Mamalita in the Washington Times

A few days ago, Andrea Poe of the Washington Times interviewed me about Mamalita for the paper’s section called “The Red Thread: An Adoptive Family Forum.” As a great admirer of Poe’s support for adoption, I was incredibly honored when she told me she loved my book, and that her profile of me and our story would run in her column on January 11, 2011. Readers of this blog may remember my comments on the piece Poe ran on the Gatto Family, whose case has been stalled in Guatemala since the closure of adoption in December 2007. In another piece, titled “UNICEF’s effective attack on inter-country adoption,” Poe wrote about why the stated policy of the organization founded to help children often does the opposite. Andrea Poe writes the kind of articles about adoption that I want to read.

In the article about Mamalita, Poe writes:

The process to finalize the adoption should have taken a few months.  Instead, it began to drag on without clear answers.   When O’Dwyer reached out to her adoption agency, she would be told they were trying, things were difficult and to be patient.

“I would be heart-broken when I went down to Guatemala to visit Olivia and find her strapped into a stroller in front of the TV,” recalls O’Dwyer.  “The foster parents weren’t bad people, they had other children and they had signed up as foster parents to a baby and Olivia was growing up. Time was going by and Olivia wasn’t growing up with us.  Her attachment was to her foster parents.”

That’s when O’Dwyer made the decision to move to Guatemala, even while Tim stayed back in California.  “I really had no choice.  I wanted to raise my daughter,” she explains.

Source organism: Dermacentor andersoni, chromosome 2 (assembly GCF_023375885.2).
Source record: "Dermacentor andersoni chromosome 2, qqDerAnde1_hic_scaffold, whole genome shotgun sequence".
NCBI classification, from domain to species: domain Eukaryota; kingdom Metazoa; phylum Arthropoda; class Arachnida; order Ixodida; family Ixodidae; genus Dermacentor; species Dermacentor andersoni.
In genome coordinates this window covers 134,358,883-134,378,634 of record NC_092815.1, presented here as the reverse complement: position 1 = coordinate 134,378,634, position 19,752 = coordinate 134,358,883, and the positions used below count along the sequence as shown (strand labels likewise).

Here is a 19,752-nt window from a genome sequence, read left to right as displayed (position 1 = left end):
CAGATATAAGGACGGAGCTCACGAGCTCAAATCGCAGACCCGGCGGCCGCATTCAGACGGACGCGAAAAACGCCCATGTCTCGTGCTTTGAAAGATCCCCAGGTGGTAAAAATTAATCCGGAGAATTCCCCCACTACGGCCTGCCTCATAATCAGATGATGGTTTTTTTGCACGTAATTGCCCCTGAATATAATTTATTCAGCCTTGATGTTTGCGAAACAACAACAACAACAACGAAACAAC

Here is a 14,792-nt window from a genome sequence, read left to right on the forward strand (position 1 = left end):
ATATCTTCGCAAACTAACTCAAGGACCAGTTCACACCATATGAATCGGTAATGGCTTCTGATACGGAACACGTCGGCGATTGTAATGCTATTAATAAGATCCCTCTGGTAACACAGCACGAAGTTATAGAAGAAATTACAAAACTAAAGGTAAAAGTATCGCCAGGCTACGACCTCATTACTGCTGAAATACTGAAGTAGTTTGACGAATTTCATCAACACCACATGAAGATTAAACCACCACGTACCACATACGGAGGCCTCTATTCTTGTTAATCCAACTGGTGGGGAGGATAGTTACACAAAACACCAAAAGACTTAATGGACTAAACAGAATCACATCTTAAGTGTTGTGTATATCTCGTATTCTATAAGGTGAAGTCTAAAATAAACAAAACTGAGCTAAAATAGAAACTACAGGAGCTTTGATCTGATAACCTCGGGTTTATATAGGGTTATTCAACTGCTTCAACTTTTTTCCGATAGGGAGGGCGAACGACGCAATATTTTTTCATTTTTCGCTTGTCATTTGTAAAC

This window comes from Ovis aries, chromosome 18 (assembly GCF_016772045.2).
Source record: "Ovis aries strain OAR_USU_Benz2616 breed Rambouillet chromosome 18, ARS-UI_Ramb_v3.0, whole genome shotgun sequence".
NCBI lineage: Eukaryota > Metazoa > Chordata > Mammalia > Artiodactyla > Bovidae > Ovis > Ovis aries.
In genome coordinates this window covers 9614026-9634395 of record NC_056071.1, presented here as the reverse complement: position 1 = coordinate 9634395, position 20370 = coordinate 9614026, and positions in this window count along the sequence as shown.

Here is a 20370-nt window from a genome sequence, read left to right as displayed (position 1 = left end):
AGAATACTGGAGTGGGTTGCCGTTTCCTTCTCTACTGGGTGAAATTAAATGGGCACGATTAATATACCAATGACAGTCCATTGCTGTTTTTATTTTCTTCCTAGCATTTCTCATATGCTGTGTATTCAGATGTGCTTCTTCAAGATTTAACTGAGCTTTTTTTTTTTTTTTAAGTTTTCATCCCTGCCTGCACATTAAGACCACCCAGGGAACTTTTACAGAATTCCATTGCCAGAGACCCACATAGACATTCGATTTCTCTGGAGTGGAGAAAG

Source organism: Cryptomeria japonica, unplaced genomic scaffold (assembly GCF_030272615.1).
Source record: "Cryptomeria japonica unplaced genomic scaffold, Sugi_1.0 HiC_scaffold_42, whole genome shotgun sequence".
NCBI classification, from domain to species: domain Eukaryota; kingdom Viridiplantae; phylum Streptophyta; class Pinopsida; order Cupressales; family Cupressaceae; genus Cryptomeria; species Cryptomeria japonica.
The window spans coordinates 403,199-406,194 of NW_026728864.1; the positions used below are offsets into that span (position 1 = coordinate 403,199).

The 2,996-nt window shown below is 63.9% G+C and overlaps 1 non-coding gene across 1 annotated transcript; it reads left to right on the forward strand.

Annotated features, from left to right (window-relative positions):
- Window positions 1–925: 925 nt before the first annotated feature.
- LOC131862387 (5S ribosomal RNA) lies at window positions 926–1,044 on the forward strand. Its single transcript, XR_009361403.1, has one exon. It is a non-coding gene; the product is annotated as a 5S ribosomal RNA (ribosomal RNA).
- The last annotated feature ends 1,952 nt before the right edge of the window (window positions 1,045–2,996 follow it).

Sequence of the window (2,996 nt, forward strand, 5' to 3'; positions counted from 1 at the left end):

She rented a home in a town called Antigua, a community where several expats were located, all mothers who had moved down to Guatemala to live with their children, also caught in bureaucratic limbo.  The good news was that the American parents were permitted to keep their children with them as the paperwork dragged through the system, but the bad news was that there was no streamlined process that afforded these families any sense of security.  “I actually faced the fact that I might have to live in Guatemala until Olivia turned 18,” says O’Dwyer.

Poe ends the article with this:

When asked for advice for other parents stuck where she was, waiting and wondering if they will ever be able to bring their kids home, [O'Dwyer] offers this: “Do the very best you can and be active.  My goal was to do one thing every single day that forwarded my goal, even a small thing.  Lobby and advocate officials for change, and when outraged write letters.  Most importantly, don’t give up.”

Read Andrea Poe’s article here. If you have an opinion about it, please post a comment on “The Red Thread: An Adoptive Family Forum” site. And here, too, of course!

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2 Responses to “Mamalita in the Washington Times”

  1. Jerry T says:

    O’Dwyer offers a really good snapshot of Guatemalan adoptions when they don’t go well. Mamalita is a really good read with good information and good descriptions of life in Antigua. UNICEF is definately a foe of International adoption. It seems that they would preferchildren to languish in orphanages than to be adopted.

  2. Jessica says:

    Thanks, Jerry T!

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